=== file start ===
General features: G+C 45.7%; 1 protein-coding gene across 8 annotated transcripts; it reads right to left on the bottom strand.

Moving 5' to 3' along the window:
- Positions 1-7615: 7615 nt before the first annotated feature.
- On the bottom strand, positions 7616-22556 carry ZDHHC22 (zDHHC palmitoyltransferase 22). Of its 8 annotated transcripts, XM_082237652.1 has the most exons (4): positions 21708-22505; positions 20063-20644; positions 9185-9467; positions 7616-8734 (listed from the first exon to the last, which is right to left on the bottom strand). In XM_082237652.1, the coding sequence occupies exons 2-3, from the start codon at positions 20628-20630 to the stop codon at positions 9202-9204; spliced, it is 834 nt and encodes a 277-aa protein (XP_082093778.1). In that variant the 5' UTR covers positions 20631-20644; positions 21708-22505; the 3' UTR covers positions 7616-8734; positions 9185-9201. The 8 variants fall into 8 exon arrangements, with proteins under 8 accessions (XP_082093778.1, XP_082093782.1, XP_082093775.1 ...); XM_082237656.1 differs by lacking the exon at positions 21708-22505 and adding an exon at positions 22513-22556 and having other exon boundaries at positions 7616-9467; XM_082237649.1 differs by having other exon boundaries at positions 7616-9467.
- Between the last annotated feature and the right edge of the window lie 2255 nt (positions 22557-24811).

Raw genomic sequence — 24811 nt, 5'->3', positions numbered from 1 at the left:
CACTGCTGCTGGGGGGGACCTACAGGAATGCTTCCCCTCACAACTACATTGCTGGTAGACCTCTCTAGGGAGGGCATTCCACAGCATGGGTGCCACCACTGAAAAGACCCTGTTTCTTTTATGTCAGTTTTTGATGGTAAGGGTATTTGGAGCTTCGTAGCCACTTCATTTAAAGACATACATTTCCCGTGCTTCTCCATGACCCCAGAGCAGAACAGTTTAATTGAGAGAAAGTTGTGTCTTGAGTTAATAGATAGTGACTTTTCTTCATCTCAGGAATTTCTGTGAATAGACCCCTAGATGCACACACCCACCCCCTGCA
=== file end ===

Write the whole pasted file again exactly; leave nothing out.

General features: G+C 45.7%; 1 protein-coding gene across 8 annotated transcripts; it reads right to left on the bottom strand.

Moving 5' to 3' along the window:
- Positions 1-7615: 7615 nt before the first annotated feature.
- On the bottom strand, positions 7616-22556 carry ZDHHC22 (zDHHC palmitoyltransferase 22). Of its 8 annotated transcripts, XM_082237652.1 has the most exons (4): positions 21708-22505; positions 20063-20644; positions 9185-9467; positions 7616-8734 (listed from the first exon to the last, which is right to left on the bottom strand). In XM_082237652.1, the coding sequence occupies exons 2-3, from the start codon at positions 20628-20630 to the stop codon at positions 9202-9204; spliced, it is 834 nt and encodes a 277-aa protein (XP_082093778.1). In that variant the 5' UTR covers positions 20631-20644; positions 21708-22505; the 3' UTR covers positions 7616-8734; positions 9185-9201. The 8 variants fall into 8 exon arrangements, with proteins under 8 accessions (XP_082093778.1, XP_082093782.1, XP_082093775.1 ...); XM_082237656.1 differs by lacking the exon at positions 21708-22505 and adding an exon at positions 22513-22556 and having other exon boundaries at positions 7616-9467; XM_082237649.1 differs by having other exon boundaries at positions 7616-9467.
- Between the last annotated feature and the right edge of the window lie 2255 nt (positions 22557-24811).

Raw genomic sequence — 24811 nt, 5'->3', positions numbered from 1 at the left:
CACTGCTGCTGGGGGGGACCTACAGGAATGCTTCCCCTCACAACTACATTGCTGGTAGACCTCTCTAGGGAGGGCATTCCACAGCATGGGTGCCACCACTGAAAAGACCCTGTTTCTTTTATGTCAGTTTTTGATGGTAAGGGTATTTGGAGCTTCGTAGCCACTTCATTTAAAGACATACATTTCCCGTGCTTCTCCATGACCCCAGAGCAGAACAGTTTAATTGAGAGAAAGTTGTGTCTTGAGTTAATAGATAGTGACTTTTCTTCATCTCAGGAATTTCTGTGAATAGACCCCTAGATGCACACACCCACCCCCTGCA